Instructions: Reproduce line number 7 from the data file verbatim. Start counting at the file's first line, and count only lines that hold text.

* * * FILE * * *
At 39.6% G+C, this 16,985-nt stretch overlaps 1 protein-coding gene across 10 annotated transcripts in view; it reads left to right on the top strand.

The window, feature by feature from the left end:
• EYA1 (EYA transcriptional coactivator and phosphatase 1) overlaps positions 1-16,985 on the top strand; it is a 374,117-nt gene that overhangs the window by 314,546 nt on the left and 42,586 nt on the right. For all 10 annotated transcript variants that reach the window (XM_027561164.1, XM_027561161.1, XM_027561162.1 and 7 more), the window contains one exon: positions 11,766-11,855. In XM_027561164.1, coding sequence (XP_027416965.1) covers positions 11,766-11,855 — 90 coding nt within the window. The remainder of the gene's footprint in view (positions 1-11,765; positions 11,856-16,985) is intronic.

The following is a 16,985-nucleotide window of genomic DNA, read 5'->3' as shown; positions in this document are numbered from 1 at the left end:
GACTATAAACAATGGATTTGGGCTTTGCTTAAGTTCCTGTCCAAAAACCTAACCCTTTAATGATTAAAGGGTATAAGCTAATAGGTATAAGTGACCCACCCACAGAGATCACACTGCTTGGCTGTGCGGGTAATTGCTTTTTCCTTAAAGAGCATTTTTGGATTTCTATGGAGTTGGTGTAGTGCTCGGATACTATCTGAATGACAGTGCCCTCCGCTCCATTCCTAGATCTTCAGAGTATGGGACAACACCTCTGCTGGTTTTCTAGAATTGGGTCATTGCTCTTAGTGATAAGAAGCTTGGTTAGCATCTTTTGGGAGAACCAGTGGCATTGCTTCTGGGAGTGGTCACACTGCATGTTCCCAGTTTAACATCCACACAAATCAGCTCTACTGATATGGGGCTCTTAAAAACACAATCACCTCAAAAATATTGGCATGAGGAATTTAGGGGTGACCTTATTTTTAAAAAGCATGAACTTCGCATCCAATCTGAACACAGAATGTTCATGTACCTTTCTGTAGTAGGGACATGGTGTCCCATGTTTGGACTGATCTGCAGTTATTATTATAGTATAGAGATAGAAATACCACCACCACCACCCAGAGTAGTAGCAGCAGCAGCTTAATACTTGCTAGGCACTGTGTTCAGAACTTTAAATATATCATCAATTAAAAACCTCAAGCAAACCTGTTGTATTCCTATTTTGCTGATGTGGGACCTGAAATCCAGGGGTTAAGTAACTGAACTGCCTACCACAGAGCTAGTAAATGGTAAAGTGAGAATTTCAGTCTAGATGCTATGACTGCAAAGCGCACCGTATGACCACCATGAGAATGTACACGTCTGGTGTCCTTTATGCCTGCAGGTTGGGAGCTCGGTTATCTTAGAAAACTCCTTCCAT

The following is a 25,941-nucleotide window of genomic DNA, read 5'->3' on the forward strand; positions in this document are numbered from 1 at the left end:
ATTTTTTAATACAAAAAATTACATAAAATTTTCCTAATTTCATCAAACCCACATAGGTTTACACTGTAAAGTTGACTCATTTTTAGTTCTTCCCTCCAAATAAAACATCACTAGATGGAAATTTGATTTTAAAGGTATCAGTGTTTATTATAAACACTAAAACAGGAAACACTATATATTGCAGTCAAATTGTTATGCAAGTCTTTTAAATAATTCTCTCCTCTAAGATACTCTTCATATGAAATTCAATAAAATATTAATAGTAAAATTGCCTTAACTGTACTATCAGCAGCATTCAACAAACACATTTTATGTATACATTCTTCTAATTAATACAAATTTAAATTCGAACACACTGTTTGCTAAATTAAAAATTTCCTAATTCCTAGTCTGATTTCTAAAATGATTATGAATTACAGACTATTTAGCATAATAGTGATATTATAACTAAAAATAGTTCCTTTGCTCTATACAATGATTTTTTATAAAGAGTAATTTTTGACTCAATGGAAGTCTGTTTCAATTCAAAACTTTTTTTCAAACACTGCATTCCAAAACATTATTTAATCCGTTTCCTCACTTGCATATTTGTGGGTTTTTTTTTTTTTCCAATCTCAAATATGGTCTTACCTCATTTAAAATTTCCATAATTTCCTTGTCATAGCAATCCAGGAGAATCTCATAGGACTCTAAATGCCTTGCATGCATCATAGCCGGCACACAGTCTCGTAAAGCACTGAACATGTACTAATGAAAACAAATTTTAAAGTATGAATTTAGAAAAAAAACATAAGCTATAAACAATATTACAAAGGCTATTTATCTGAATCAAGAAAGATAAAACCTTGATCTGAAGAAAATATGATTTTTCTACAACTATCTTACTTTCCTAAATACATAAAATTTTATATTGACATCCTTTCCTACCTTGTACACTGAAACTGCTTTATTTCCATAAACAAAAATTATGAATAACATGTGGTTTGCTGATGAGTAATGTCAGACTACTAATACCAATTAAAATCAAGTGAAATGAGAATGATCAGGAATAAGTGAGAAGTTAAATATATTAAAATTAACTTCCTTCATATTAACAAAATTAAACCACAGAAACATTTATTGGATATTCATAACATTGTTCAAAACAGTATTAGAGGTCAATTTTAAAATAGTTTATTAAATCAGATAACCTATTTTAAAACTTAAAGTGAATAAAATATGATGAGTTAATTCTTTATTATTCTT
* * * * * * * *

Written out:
ATTTTTTAATACAAAAAATTACATAAAATTTTCCTAATTTCATCAAACCCACATAGGTTTACACTGTAAAGTTGACTCATTTTTAGTTCTTCCCTCCAAATAAAACATCACTAGATGGAAATTTGATTTTAAAGGTATCAGTGTTTATTATAAACACTAAAACAGGAAACACTATATATTGCAGTCAAATTGTTATGCAAGTCTTTTAAATAATTCTCTCCTCTAAGATACTCTTCATATGAAATTCAATAAAATATTAATAGTAAAATTGCCTTAACTGTACTATCAGCAGCATTCAACAAACACATTTTATGTATACATTCTTCTAATTAATACAAATTTAAATTCGAACACACTGTTTGCTAAATTAAAAATTTCCTAATTCCTAGTCTGATTTCTAAAATGATTATGAATTACAGACTATTTAGCATAATAGTGATATTATAACTAAAAATAGTTCCTTTGCTCTATACAATGATTTTTTATAAAGAGTAATTTTTGACTCAATGGAAGTCTGTTTCAATTCAAAACTTTTTTTCAAACACTGCATTCCAAAACATTATTTAATCCGTTTCCTCACTTGCATATTTGTGGGTTTTTTTTTTTTTCCAATCTCAAATATGGTCTTACCTCATTTAAAATTTCCATAATTTCCTTGTCATAGCAATCCAGGAGAATCTCATAGGACTCTAAATGCCTTGCATGCATCATAGCCGGCACACAGTCTCGTAAAGCACTGAACATGTACTAATGAAAACAAATTTTAAAGTATGAATTTAGAAAAAAAACATAAGCTATAAACAATATTACAAAGGCTATTTATCTGAATCAAGAAAGATAAAACCTTGATCTGAAGAAAATATGATTTTTCTACAACTATCTTACTTTCCTAAATACATAAAATTTTATATTGACATCCTTTCCTACCTTGTACACTGAAACTGCTTTATTTCCATAAACAAAAATTATGAATAACATGTGGTTTGCTGATGAGTAATGTCAGACTACTAATACCAATTAAAATCAAGTGAAATGAGAATGATCAGGAATAAGTGAGAAGTTAAATATATTAAAATTAACTTCCTTCATATTAACAAAATTAAACCACAGAAACATTTATTGGATATTCATAACATTGTTCAAAACAGTATTAGAGGTCAATTTTAAAATAGTTTATTAAATCAGATAACCTATTTTAAAACTTAAAGTGAATAAAATATGATGAGTTAATTCTTTATTATTCTT